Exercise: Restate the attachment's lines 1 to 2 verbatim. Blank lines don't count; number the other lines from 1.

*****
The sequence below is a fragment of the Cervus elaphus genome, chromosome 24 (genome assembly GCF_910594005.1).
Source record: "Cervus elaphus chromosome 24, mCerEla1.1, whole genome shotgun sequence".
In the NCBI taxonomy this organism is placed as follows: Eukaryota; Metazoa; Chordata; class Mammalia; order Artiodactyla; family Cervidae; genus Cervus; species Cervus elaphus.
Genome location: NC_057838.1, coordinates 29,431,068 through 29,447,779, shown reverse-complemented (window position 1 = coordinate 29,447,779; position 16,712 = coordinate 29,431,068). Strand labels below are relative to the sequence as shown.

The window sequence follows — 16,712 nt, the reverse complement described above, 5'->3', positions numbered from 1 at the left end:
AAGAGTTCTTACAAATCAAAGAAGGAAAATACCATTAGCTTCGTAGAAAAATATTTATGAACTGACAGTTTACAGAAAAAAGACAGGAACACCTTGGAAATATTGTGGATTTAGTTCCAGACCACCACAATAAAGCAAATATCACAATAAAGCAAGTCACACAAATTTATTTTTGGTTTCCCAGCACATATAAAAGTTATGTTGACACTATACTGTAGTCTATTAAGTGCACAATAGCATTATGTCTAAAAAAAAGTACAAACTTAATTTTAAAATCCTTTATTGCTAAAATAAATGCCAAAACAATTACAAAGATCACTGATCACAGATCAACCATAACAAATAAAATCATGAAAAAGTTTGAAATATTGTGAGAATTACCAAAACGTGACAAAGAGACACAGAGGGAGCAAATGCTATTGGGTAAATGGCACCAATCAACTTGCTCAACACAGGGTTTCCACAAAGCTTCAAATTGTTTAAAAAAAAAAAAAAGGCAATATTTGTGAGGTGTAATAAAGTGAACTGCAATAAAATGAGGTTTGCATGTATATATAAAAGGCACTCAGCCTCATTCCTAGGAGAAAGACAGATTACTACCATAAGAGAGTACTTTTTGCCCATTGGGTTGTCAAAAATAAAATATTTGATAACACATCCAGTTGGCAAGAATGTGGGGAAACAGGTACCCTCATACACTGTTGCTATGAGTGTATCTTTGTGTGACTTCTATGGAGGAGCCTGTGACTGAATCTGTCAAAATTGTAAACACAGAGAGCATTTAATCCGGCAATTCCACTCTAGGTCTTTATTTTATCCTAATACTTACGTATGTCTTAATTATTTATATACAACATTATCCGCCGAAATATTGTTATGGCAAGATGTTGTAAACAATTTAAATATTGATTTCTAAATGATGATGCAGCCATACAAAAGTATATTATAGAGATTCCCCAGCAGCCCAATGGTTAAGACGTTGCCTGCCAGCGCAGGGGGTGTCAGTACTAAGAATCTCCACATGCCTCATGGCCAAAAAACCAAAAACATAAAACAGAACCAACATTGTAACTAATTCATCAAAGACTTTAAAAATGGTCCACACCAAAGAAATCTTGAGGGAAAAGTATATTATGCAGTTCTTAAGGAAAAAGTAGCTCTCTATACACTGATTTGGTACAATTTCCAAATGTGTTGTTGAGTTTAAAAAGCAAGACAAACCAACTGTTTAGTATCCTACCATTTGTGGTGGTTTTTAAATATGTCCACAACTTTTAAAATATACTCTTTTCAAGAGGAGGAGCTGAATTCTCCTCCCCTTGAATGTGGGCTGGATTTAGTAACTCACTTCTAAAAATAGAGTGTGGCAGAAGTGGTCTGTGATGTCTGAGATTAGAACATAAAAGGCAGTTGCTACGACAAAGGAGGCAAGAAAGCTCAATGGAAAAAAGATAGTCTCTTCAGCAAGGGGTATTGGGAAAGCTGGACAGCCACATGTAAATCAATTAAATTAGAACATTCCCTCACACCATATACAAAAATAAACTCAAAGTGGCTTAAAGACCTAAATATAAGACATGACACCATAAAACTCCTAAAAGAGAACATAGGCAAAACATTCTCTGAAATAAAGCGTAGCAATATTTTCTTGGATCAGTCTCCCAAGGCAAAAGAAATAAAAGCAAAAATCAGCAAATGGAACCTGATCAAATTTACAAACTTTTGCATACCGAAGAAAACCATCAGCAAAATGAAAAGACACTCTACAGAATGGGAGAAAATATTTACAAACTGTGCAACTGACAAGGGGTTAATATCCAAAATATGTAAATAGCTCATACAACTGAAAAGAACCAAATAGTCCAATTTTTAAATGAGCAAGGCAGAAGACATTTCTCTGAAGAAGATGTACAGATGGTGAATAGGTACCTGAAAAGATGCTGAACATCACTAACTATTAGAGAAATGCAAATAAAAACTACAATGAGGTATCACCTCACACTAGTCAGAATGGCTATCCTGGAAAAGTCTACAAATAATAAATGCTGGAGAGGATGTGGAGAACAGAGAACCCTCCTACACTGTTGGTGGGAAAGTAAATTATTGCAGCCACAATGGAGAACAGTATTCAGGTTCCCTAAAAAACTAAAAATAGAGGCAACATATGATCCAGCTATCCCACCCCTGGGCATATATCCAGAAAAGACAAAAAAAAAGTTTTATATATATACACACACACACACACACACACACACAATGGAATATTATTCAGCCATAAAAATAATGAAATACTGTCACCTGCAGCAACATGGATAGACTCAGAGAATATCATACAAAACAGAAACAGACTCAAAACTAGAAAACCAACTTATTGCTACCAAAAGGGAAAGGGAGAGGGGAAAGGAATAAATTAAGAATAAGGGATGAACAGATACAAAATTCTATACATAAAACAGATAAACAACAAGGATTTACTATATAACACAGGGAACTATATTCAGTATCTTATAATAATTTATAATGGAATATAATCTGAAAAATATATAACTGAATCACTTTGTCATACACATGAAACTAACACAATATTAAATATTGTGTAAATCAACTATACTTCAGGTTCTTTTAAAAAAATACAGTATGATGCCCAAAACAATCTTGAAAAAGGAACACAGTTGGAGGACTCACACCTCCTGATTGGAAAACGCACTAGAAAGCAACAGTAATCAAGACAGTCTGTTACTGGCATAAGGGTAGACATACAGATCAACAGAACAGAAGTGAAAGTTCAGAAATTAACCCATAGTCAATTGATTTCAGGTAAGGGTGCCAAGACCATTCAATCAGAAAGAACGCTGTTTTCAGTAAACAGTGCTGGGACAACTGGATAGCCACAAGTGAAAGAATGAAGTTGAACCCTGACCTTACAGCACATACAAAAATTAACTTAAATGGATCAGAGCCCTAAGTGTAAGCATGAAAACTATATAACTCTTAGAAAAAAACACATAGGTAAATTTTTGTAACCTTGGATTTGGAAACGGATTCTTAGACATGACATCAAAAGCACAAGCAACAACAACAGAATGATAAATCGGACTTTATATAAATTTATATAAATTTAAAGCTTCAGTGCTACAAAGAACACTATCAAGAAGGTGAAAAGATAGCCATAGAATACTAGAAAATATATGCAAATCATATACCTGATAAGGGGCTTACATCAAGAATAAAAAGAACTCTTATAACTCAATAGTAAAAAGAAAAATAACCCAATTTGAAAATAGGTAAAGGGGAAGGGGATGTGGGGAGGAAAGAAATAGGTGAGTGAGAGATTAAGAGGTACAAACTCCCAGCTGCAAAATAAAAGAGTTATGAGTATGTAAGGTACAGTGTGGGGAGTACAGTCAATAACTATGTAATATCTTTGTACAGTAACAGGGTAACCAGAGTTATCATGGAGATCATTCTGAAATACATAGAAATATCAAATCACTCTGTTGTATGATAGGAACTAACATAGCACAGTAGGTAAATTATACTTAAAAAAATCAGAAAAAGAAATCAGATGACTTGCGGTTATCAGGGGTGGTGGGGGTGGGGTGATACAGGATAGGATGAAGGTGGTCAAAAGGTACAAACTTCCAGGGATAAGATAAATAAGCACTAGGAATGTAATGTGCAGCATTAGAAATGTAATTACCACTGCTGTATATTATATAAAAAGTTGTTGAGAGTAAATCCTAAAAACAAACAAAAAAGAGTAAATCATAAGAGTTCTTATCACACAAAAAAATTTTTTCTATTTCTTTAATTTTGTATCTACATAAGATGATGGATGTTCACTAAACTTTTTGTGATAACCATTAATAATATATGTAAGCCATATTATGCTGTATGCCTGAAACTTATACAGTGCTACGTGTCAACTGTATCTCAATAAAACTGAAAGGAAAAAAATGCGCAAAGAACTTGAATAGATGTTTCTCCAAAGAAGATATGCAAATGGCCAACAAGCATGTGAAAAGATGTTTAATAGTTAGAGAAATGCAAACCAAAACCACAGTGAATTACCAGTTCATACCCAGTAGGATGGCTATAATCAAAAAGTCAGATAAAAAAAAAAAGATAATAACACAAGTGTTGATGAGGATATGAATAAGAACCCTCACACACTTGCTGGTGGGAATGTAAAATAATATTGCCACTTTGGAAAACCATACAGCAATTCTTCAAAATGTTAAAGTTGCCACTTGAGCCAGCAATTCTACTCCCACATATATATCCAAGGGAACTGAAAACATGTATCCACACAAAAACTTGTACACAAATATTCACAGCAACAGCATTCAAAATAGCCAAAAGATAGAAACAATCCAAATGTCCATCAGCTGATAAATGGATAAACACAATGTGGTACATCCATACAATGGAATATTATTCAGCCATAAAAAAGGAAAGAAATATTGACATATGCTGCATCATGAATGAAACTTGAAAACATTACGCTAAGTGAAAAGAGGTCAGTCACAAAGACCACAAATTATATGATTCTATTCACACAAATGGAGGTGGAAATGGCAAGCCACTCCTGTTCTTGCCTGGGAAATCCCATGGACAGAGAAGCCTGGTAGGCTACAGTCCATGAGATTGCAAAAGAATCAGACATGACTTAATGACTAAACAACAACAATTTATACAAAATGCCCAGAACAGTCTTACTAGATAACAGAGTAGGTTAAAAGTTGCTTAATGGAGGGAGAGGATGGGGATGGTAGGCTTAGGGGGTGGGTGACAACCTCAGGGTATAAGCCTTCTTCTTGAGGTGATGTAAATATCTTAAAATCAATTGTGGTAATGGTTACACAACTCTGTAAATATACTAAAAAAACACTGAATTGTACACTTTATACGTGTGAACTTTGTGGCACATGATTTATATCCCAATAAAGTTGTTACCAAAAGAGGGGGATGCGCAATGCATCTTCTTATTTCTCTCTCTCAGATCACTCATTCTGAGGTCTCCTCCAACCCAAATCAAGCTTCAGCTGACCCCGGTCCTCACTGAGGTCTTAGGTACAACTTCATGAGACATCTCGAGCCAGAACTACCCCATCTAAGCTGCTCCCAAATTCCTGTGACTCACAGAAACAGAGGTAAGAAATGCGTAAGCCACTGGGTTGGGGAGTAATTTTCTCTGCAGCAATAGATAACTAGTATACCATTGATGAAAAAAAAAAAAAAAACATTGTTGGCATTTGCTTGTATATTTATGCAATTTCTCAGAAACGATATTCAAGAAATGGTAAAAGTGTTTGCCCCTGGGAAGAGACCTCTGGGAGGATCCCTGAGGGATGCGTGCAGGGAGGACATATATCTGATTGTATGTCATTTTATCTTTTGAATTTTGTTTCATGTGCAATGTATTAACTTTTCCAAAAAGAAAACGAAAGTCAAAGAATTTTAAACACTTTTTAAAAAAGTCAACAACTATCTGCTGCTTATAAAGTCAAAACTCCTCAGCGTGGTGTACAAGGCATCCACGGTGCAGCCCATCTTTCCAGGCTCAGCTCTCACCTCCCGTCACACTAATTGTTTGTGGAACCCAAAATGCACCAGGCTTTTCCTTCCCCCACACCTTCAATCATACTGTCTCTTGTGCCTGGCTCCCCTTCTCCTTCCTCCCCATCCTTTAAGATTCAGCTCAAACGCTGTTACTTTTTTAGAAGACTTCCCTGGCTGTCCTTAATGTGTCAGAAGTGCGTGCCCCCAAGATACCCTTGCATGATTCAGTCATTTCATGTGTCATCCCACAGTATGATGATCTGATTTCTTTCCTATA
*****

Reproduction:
The sequence below is a fragment of the Cervus elaphus genome, chromosome 24 (genome assembly GCF_910594005.1).
Source record: "Cervus elaphus chromosome 24, mCerEla1.1, whole genome shotgun sequence".